What do fossils, pineapples and Town Branch Park have in common?

Town Branch Park is thrilled to announce the winning design for its first public art installation — an original piece named First Impressions, by Jason Klimoski of StudioKCA

Like the history of our city and the sedimentary limestone rock it was built upon, First Impressions has many layered meanings that make it a rich opportunity for programming and educational visitors like school classrooms — one of the key target audiences for the art. There are history, science, and even math concepts embedded in the design! 

In fact, did you know this shape is based on the Fibonacci sequence? If not, you are not alone — it was news to me too! This same mathematical concept is found throughout nature — in pineapples, sunflowers and pinecones just to name a few — and is one of the most famous formulas in mathematics.

Before developing his idea, Jason came to Lexington to learn more about our city and meet with community members. He created this original piece to reflect the geologic history and ecology of this region. And like many of StudioKCA’s pieces that use recycled materials to tell a story — for example Head in the Clouds and SkyscraperFirst Impressions’ panels will be built from locally-sourced, reclaimed concrete and will include an additive to help clean the air by absorbing pollutants, thereby reducing the carbon footprint.  

StudioKCA’s creations are not only memorable and beautiful, but they teach the viewer something and create a dialogue between the art, the visitor, and the physical world.

In this case, steel plates between each rib of the fossil will mark different phases in history. Visitors will be able to read these historical events as they sit, climb and explore the curved ridges of the fossil, which will be large enough to act as a small amphitheater for visiting classrooms and groups. 

 StudioKCA was selected from 180 applicants from around the world to design art for Town Branch Park. The National Endowment for the Arts grant we received that funded this work covers only the design phase of the art. Town Branch Park will be seeking other grants and private donations to build the sculpture when the park is ready to break ground. Until then, Jason will be meeting with the planning teams to select a site for the art and integrate it into final design and programming plans. We are so excited to include this incredible public art in our community’s signature park!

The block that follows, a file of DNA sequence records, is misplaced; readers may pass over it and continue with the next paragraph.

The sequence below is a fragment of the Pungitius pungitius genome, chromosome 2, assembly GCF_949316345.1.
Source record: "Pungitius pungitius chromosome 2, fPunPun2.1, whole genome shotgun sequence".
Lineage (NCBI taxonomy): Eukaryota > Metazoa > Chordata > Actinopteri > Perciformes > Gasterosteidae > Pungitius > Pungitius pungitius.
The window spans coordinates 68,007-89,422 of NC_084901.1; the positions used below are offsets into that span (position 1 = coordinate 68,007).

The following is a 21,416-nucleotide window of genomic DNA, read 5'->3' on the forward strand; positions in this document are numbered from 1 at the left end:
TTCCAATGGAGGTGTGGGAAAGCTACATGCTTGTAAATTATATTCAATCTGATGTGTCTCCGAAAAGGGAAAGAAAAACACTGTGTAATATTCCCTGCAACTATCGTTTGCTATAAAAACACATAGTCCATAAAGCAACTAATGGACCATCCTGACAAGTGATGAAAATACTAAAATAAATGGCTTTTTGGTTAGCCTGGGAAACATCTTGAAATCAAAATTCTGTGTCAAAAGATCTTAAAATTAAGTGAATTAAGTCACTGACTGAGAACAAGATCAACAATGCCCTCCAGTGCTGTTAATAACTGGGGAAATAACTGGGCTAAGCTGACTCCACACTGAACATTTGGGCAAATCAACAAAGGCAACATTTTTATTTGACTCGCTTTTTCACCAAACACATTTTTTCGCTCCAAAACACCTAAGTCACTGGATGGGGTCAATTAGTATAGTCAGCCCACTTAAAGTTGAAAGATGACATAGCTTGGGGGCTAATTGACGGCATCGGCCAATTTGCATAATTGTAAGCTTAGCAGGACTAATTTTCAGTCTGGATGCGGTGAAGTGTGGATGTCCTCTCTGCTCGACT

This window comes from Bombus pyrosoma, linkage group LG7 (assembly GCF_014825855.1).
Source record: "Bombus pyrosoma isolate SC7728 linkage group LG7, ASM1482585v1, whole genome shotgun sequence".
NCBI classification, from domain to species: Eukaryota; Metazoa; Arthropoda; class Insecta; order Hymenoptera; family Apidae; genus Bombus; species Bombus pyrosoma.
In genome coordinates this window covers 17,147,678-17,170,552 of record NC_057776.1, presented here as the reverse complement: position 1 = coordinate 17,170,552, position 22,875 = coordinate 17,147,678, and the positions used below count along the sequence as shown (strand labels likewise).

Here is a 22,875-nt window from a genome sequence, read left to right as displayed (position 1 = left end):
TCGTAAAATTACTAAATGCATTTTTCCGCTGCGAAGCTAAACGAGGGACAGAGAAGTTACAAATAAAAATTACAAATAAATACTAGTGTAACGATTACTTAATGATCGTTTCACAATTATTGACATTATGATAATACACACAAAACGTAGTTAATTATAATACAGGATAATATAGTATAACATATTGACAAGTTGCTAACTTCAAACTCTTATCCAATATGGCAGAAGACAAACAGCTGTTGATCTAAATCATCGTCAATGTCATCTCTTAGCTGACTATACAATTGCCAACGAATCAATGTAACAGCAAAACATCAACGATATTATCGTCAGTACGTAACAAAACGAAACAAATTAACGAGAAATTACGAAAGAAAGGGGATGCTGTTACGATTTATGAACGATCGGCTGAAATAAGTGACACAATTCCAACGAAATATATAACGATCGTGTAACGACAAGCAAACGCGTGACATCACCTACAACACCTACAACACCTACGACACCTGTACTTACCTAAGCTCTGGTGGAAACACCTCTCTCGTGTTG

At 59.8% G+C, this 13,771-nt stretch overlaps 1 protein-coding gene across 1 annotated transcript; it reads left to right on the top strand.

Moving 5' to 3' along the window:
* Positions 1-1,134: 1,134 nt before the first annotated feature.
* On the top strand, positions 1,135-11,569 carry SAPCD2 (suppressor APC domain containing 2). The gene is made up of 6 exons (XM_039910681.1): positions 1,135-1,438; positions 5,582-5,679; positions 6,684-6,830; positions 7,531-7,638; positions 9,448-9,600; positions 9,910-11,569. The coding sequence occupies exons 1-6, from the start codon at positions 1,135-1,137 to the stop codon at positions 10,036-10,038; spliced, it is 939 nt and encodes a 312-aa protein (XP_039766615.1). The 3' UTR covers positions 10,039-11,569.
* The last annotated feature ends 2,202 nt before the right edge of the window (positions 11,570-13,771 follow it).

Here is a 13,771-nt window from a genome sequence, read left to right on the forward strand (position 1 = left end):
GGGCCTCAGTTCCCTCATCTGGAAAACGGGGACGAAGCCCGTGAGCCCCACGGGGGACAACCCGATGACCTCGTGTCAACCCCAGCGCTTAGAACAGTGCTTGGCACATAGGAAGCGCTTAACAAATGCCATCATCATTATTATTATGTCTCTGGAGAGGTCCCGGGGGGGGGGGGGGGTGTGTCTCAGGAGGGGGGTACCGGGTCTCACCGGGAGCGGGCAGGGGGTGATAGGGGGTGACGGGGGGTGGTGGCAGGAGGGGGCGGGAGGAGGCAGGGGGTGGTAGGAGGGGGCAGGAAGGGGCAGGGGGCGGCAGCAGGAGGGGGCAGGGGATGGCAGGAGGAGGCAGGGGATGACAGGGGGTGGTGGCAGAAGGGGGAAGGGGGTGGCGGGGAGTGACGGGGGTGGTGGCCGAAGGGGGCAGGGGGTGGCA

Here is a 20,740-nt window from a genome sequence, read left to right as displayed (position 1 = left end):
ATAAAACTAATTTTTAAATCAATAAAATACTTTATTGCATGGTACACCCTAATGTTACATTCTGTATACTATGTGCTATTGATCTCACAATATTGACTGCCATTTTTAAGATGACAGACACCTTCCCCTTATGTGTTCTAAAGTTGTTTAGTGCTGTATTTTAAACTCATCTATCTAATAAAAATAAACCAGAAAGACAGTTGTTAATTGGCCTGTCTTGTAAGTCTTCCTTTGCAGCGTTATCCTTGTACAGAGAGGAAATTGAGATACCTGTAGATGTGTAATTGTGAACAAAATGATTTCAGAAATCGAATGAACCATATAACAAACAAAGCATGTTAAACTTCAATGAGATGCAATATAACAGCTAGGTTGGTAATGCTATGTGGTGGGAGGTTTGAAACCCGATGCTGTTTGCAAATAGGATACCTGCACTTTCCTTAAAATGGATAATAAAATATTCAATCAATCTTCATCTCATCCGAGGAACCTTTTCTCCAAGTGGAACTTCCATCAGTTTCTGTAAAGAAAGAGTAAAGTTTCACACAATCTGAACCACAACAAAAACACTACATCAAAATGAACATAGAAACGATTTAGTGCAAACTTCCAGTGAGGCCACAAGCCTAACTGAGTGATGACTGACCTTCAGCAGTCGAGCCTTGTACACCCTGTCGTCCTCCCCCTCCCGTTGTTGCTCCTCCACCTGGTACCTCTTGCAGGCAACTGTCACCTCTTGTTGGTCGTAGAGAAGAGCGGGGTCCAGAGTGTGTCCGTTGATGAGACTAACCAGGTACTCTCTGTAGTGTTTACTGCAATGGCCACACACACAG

StudioKCA was one of six finalists whose proposed ideas were displayed at the Living Arts & Science Center, Lyric Theatre, and Downtown Library during the May 17 LexArts HOP. Community input was gathered by student volunteers from the Bluegrass Youth Sustainability Council and presented to the selection committee by Valerie Newberg, youth representative on the selection committee. 

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“Our sculpture proposal, First Impressions, seeks to draw attention to the critical role all things big and small play in shaping what is to come. We hope to create a piece that makes visitors aware of our shared history on this planet, and encourages exploration and stewardship of our shared environment, in the hopes of making a positive impact on it.” 

— StudioKCA


Lesley Chang

Lesley Chang

Jason Klimoski

Jason Klimoski

Having original site-specific public art by StudioKCA will help Town Branch Park achieve its vision of becoming a world-class signature park for Lexington. StudioKCA has been honored with multiple design awards including four American Institute of Architects Awards, the AIA New York City of Dreams Pavilion Winner, a SARA New York Chapter Design Award of Excellence, two Chicago Athenaeum American Architecture Awards, three Interior Design Magazine Best of Year Award Honors, two Architizer A+ Award Finalists, and The Architect’s Newspaper Best of Young Architects Award Honorable Mention.  

The firm's public pavilions and installations, such as Head in the Clouds, A Comet Lands in Brooklyn (Rosetta), NASA Orbit Pavilion, Drop, Skyscraper (the Bruges Whale), Night and Day, have been exhibited on Governors Island and Brooklyn Bridge Park in New York City, at the Center For Architecture in New York, the AIA National Convention, the World Science Festival, The Exploratorium Museum, The Intrepid Sea, Air & Space Museum, The Huntington Library, Art Collection, and Botanical Gardens, Jan Van Eyck Square in Bruges, Belgium, and at the Jockey Club in Sao Paulo, Brazil.